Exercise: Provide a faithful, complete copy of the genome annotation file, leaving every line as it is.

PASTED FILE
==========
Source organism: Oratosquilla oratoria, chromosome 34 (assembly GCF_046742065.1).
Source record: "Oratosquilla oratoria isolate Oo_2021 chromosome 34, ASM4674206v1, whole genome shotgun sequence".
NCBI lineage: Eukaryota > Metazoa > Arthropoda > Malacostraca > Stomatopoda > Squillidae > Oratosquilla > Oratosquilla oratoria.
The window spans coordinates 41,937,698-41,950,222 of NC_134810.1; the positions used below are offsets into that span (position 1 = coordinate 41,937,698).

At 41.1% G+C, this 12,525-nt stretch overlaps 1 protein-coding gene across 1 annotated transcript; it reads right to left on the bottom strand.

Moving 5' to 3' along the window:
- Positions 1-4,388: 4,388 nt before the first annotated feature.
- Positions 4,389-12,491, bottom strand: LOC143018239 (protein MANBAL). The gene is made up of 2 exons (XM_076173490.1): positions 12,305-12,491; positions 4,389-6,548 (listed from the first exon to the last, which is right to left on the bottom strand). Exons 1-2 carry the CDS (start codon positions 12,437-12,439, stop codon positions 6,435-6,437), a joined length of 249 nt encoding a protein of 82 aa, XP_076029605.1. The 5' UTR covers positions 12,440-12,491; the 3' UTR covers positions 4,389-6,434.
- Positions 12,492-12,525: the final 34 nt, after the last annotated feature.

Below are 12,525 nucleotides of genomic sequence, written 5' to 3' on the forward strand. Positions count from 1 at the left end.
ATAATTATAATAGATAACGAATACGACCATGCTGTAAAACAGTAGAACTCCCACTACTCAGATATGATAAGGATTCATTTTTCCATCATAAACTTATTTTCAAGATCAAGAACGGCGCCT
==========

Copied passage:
Source organism: Oratosquilla oratoria, chromosome 34 (assembly GCF_046742065.1).
Source record: "Oratosquilla oratoria isolate Oo_2021 chromosome 34, ASM4674206v1, whole genome shotgun sequence".
NCBI lineage: Eukaryota > Metazoa > Arthropoda > Malacostraca > Stomatopoda > Squillidae > Oratosquilla > Oratosquilla oratoria.
The window spans coordinates 41,937,698-41,950,222 of NC_134810.1; the positions used below are offsets into that span (position 1 = coordinate 41,937,698).

At 41.1% G+C, this 12,525-nt stretch overlaps 1 protein-coding gene across 1 annotated transcript; it reads right to left on the bottom strand.

Moving 5' to 3' along the window:
- Positions 1-4,388: 4,388 nt before the first annotated feature.
- Positions 4,389-12,491, bottom strand: LOC143018239 (protein MANBAL). The gene is made up of 2 exons (XM_076173490.1): positions 12,305-12,491; positions 4,389-6,548 (listed from the first exon to the last, which is right to left on the bottom strand). Exons 1-2 carry the CDS (start codon positions 12,437-12,439, stop codon positions 6,435-6,437), a joined length of 249 nt encoding a protein of 82 aa, XP_076029605.1. The 5' UTR covers positions 12,440-12,491; the 3' UTR covers positions 4,389-6,434.
- Positions 12,492-12,525: the final 34 nt, after the last annotated feature.

Below are 12,525 nucleotides of genomic sequence, written 5' to 3' on the forward strand. Positions count from 1 at the left end.
ATAATTATAATAGATAACGAATACGACCATGCTGTAAAACAGTAGAACTCCCACTACTCAGATATGATAAGGATTCATTTTTCCATCATAAACTTATTTTCAAGATCAAGAACGGCGCCT